Laoise Casey Headshot May 2024
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A Chat with: Chef and Food Content Creator Laoise Casey

Laoise Casey has an innate knack for making people hungry. Her Instagram creations on @LaoiseCooks are typically scroll-stopping, saveable and drool-worthy dishes anyone would struggle to resist. With a background like Laoise’s, from Leiths training, to cooking with the legendary Robin Gill, to the development kitchen of Marks & Spencer and now heading up food content for exciting new app Plate Up, it is no surprise that she has plenty of fantastic food stories to share.

We are delighted that Laoise will be joining our brand new line up of food writers, with her first piece, a guide to her best loved London spots, going live later this month. We had a chat with Laoise to find out more about her fabulous life in food to date.

Tell us about your journey in food so far, how and why did you end up working in the industry? 

In my former life I was a HR Manager in Dublin for Lloyds Pharmacy. I started a food blog as a hobby when I worked in HR and eventually due to a personal event, when my dad became critically ill, I realised that I had to take the plunge and follow my heart. Cooking and food is what has always brought me great comfort and joy and I didn’t want to live my life wondering what might have been. 

Short version – I relocated to London and completed a professional diploma in Leiths School Of Food & Wine. From there I threw myself into the food industry to gain as much experience as possible, working in London kitchens including Robin Gill’s flagship restaurant, The Dairy in Clapham. As I entered my first professional restaurant kitchen aged 30, I felt that I had to make up for lost time (and fast!) so I threw myself into the world of food in London. For a few years I lost myself in restaurants and thrived on the adrenalin buzz.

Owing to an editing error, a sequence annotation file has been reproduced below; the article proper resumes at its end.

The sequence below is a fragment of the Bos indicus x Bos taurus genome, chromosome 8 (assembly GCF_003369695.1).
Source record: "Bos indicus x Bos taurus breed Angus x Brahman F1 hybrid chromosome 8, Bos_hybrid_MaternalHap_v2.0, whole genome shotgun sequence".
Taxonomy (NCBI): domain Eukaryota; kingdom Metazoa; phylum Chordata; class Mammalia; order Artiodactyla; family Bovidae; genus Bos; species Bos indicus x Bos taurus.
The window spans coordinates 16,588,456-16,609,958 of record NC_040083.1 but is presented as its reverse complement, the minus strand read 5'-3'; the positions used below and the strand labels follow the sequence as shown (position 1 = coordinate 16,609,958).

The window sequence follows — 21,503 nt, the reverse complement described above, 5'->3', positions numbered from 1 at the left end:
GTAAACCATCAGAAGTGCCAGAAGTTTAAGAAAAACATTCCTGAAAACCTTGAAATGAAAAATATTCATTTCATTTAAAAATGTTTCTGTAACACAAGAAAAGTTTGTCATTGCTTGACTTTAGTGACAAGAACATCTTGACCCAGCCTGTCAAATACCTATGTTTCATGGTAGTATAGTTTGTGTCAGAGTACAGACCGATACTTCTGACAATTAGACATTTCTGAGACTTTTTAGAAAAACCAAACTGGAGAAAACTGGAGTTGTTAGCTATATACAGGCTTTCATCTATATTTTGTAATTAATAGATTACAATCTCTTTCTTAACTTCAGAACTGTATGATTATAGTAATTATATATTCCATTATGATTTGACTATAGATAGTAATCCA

At the same time, I wanted to move into recipe development, food styling and writing. I landed a number of food writing gigs including a recipe column for The Evening Standard (also The Independent). People always ask how I managed to pitch and secure that column. I used to create lunchbox ideas, I came up with the pitch to turn restaurant signature dishes into lunchbox ideas people could recreate at home. With a few edible samples of said lunchboxes in my bag, I trekked across to West London on the tube, to the Evening Standard offices for an arranged meeting with the editor, and managed to wrangle and secure the column. It turned into a weekly column that ran for 4 years. If anyone ever tells you that you can’t do something – don’t tell them they’re wrong, show them. With this column I had the opportunity to interview so many wonderful chefs in London, including fellow Irish chefs, Anna Haugh, Patrick Powell and of course Robin. 

I secured personal face to face interviews with Michel Roux Jr and the godfather of cooking, Alain Ducasse – these were both unreal pinch-me moments (published in the Independent). I became Nuno Mendes’ recipe developer for his book Lisboeta and shot the book on location with him in Lisbon. I had a full circle moment where I returned to Leiths to teach my cookery class based on The Evening Standard column. I then left the world of restaurants when I became a Development Chef for Marks & Spencer, that was like working in Charlie & The Chocolate Factory. It wasn’t all plain sailing and along the way there were many personal sacrifices, but I don’t regret for a moment changing careers.

I’m now Head of Food For Plate Up. Plate Up is a recipe and grocery delivery mobile app, designed to simplify the cooking experience. With a wide range of recipes from top chefs and food experts, Plate Up empowers home cooks to create delicious meals effortlessly, to make grocery shopping smarter.